An increasing population and historically unprecedented urbanisation characterise the 21st century. When resource-scarcity, climate change and growing demands for liveability are added into this mix, thinking of innovation and sustainability in the built environment becomes critical. The Nordic countries are in a strong position to address many of these challenges.
Many rural councils are in favour of dispersed low density housing as it takes advantage of a country location. They are likely however to increasingly come into conflict with the planning system and with governmental planning policies which favour a planned and dense development. We discuss the degree to which six rural councils on the urban edge have developed dispersed housing as a strategy and how this is addressed in their planning. Five of them have strategies for dispersed housing and used local planning as a means of realizing this goal. Nevertheless, only two had proactive plans to address this strategy. Despite governmental policy to ban dispersed housing, such areas are identified in negotiations between local and regional authorities who then subvert institutional barriers. We conclude that while central planning policy does not seem to constrain dispersed housing, local planning does. Local authorities do however set limits on dispersed housing through sector interests.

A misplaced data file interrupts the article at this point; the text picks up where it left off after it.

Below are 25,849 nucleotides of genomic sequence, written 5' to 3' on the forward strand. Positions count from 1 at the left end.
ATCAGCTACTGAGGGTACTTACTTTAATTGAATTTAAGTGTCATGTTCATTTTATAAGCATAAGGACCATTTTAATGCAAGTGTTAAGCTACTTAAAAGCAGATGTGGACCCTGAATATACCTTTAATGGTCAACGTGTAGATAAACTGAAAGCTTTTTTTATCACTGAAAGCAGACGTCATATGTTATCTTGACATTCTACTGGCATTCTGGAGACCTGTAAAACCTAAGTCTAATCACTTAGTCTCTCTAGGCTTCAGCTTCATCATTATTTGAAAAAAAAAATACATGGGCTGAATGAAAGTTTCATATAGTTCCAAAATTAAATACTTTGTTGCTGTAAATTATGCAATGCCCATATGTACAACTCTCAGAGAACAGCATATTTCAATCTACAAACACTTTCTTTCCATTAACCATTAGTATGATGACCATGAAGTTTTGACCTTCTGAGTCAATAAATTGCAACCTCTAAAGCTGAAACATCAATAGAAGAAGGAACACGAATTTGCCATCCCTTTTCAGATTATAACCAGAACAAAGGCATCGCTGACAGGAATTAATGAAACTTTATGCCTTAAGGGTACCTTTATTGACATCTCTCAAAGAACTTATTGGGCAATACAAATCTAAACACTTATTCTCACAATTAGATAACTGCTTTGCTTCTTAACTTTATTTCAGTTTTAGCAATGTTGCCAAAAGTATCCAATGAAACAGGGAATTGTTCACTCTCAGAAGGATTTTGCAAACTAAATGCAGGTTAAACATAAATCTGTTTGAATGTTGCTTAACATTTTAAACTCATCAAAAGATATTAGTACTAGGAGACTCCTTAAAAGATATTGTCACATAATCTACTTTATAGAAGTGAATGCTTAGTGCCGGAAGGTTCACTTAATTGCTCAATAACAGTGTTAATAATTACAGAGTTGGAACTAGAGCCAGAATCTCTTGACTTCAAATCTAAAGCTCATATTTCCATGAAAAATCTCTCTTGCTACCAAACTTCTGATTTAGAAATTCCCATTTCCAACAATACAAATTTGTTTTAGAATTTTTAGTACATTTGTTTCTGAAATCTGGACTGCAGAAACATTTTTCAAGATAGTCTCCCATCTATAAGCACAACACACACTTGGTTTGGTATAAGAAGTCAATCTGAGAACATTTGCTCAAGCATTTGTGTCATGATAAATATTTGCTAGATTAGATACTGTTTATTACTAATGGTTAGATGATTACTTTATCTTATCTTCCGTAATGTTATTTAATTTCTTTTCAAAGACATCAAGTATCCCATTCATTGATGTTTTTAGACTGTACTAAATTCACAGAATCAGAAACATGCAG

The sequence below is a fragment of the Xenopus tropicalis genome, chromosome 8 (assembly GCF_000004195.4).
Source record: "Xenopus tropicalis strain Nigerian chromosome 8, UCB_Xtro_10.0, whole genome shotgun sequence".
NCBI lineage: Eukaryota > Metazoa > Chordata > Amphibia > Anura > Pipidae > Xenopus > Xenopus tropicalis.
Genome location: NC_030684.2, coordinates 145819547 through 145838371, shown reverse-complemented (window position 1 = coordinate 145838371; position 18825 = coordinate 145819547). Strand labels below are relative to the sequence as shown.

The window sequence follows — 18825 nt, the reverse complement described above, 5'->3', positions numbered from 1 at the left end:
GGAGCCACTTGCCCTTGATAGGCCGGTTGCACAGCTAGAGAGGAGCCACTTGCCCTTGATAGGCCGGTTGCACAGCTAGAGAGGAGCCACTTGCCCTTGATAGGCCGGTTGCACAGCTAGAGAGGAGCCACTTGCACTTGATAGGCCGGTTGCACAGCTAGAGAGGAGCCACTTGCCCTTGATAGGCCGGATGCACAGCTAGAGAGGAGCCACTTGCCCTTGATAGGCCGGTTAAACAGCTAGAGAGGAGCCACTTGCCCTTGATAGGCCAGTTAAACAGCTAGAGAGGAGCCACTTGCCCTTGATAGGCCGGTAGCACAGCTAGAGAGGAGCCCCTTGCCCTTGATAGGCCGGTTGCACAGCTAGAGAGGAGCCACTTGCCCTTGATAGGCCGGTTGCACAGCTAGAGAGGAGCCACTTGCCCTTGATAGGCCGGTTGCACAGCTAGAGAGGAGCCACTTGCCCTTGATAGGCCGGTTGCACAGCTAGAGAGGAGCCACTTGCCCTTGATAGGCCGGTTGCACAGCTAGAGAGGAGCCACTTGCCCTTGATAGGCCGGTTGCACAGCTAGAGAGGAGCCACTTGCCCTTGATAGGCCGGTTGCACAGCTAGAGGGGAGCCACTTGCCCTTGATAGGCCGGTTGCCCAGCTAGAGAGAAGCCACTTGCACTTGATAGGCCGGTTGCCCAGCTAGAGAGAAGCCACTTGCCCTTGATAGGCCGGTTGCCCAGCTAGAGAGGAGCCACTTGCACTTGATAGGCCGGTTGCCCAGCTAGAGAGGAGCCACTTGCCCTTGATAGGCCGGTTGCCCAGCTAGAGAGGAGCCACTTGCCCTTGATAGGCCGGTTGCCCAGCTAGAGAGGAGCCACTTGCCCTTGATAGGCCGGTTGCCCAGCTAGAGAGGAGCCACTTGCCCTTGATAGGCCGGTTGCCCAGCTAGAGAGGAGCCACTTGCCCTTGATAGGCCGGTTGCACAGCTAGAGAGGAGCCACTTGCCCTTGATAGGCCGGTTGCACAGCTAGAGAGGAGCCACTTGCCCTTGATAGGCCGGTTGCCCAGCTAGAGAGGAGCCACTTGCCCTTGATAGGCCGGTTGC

This publication has been prepared in connection with the 48th IFHP World Congress in Oslo 2004. Its purpose is to provide a general impression of the planning and building situation in Norway, and describe some of the important challenges facing us in the first years of the 21st century. In it, we present descriptions and analysis of issues confronting local and central authorities, property developers and the building industry, as well as the planning community and the public in general.